Coming off a productive rookie season, Eagles safety Nate Allen will look to build on the experience he gained in his first season in the NFL.
Allen contributed 48 tackles, two sacks, one forced fumble and three interceptions last season, becoming a quality piece to the Eagles defense in just his first year. Allen became the first-and-only Eagle to amass at least two sacks and three interceptions in his rookie season.
Though Allen was placed on the injured-reserve list after having successful surgery on his ruptured right patella tendon, don't expect this setback to slow Allen down at all. Look for the South Florida product to be even more hungry and continue to grow and build on his success he had last year, which already made him one of the Eagles top defensive threats.
With having a year of experience under his belt and his drive to know the playbook inside-and-out, Allen will only build on the numbers he put up last season and could rival the defensive output of any player on the Eagles defense.
Antonio Dixon, defensive tackle, went from an undrafted player who was barley contributing a year prior, to a full-on starter and key contributor in the 2010-11 season.
His numbers were decent, having 30 tackles and two sacks to his credit, and his gritty play did not go unnoticed.
Last season, Dixon was named to the USA Today's All-Joe Team—a list that honors players whose play doesn't garner the attention of the star players on a team, but are still vital to a team's success.
Already overcoming odds throughout his life and early football career, look for Dixon to be one of the most motivated returning players for the Eagles.
Now that Dixon has one year of being a starter put away and his confidence growing every game, Dixon should break out this season, becoming a regular name when you think of the key Eagles defensive play-makers.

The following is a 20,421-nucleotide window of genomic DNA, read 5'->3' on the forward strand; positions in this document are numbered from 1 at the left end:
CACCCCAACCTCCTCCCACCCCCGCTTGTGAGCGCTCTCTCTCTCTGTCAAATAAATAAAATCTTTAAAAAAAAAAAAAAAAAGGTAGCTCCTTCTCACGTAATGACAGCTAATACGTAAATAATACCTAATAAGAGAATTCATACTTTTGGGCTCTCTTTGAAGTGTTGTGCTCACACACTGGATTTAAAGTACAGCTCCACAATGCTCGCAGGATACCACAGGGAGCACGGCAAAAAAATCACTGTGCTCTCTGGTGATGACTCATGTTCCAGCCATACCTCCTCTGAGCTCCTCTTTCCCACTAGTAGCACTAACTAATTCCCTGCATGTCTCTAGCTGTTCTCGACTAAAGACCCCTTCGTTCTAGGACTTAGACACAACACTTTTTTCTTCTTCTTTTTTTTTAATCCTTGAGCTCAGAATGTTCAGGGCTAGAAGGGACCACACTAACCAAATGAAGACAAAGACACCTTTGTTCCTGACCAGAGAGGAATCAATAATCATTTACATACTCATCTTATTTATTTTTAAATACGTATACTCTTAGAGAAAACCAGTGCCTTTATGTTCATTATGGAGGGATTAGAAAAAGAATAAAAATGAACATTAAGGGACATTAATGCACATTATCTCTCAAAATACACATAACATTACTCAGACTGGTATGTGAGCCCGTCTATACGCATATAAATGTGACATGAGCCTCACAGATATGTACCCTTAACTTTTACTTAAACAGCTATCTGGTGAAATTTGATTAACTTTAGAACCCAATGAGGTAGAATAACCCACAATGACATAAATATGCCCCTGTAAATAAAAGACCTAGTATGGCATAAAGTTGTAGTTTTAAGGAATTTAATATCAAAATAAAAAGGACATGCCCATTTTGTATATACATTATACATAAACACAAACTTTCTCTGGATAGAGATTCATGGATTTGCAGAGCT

Darryl Tapp, the Eagles sixth-year defensive end, was picked up by the Eagles in the 2010 offseason in a trade with the Seattle Seahawks.
He put up solid numbers last season, but low in comparison to what he is capable of producing.
Tapp registered 28 tackles, three interceptions and he was tied as the Eagles' leader with three fumble recoveries last season. His numbers, which are down across the board from the 2009 season—except for having a half sack more—can be attributed to him learning the Eagles' defense last season after being with the Seahawks for four years prior.
Expect Tapp to get back to his old self now that he is accustomed to the Eagles' style of defense, and has adjusted to his new surroundings.
Any improvement in the Eagles' defense will be welcomed, as they suffered a down year as far as Eagles' standards are concerned.
I would put Tapp's numbers in the 35-to-40 tackles range with 4-t-6 sacks being registered next season, and look for his continued success in fumble recoveries, hopefully hovering right around that three range that he had last year.